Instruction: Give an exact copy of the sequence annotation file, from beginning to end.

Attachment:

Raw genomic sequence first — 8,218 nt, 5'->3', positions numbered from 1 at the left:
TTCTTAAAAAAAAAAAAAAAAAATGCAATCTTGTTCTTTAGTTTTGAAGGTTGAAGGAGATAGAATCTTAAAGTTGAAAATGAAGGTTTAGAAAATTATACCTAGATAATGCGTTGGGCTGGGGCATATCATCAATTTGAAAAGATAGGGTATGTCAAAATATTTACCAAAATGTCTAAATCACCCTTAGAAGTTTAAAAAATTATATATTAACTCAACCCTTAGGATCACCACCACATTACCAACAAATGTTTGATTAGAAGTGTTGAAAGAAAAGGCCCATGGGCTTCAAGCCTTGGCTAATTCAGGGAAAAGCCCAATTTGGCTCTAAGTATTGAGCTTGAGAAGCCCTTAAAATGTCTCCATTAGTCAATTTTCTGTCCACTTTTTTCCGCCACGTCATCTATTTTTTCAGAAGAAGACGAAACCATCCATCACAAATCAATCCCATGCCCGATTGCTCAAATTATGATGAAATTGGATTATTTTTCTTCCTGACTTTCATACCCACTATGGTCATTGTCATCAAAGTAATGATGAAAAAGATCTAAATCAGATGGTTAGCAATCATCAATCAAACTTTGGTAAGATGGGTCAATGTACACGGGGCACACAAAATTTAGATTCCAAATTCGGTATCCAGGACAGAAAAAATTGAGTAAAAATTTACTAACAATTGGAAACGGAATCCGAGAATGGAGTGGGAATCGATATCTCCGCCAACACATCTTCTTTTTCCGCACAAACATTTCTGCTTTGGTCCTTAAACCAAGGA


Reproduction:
Raw genomic sequence first — 8,218 nt, 5'->3', positions numbered from 1 at the left:
TTCTTAAAAAAAAAAAAAAAAAATGCAATCTTGTTCTTTAGTTTTGAAGGTTGAAGGAGATAGAATCTTAAAGTTGAAAATGAAGGTTTAGAAAATTATACCTAGATAATGCGTTGGGCTGGGGCATATCATCAATTTGAAAAGATAGGGTATGTCAAAATATTTACCAAAATGTCTAAATCACCCTTAGAAGTTTAAAAAATTATATATTAACTCAACCCTTAGGATCACCACCACATTACCAACAAATGTTTGATTAGAAGTGTTGAAAGAAAAGGCCCATGGGCTTCAAGCCTTGGCTAATTCAGGGAAAAGCCCAATTTGGCTCTAAGTATTGAGCTTGAGAAGCCCTTAAAATGTCTCCATTAGTCAATTTTCTGTCCACTTTTTTCCGCCACGTCATCTATTTTTTCAGAAGAAGACGAAACCATCCATCACAAATCAATCCCATGCCCGATTGCTCAAATTATGATGAAATTGGATTATTTTTCTTCCTGACTTTCATACCCACTATGGTCATTGTCATCAAAGTAATGATGAAAAAGATCTAAATCAGATGGTTAGCAATCATCAATCAAACTTTGGTAAGATGGGTCAATGTACACGGGGCACACAAAATTTAGATTCCAAATTCGGTATCCAGGACAGAAAAAATTGAGTAAAAATTTACTAACAATTGGAAACGGAATCCGAGAATGGAGTGGGAATCGATATCTCCGCCAACACATCTTCTTTTTCCGCACAAACATTTCTGCTTTGGTCCTTAAACCAAGGA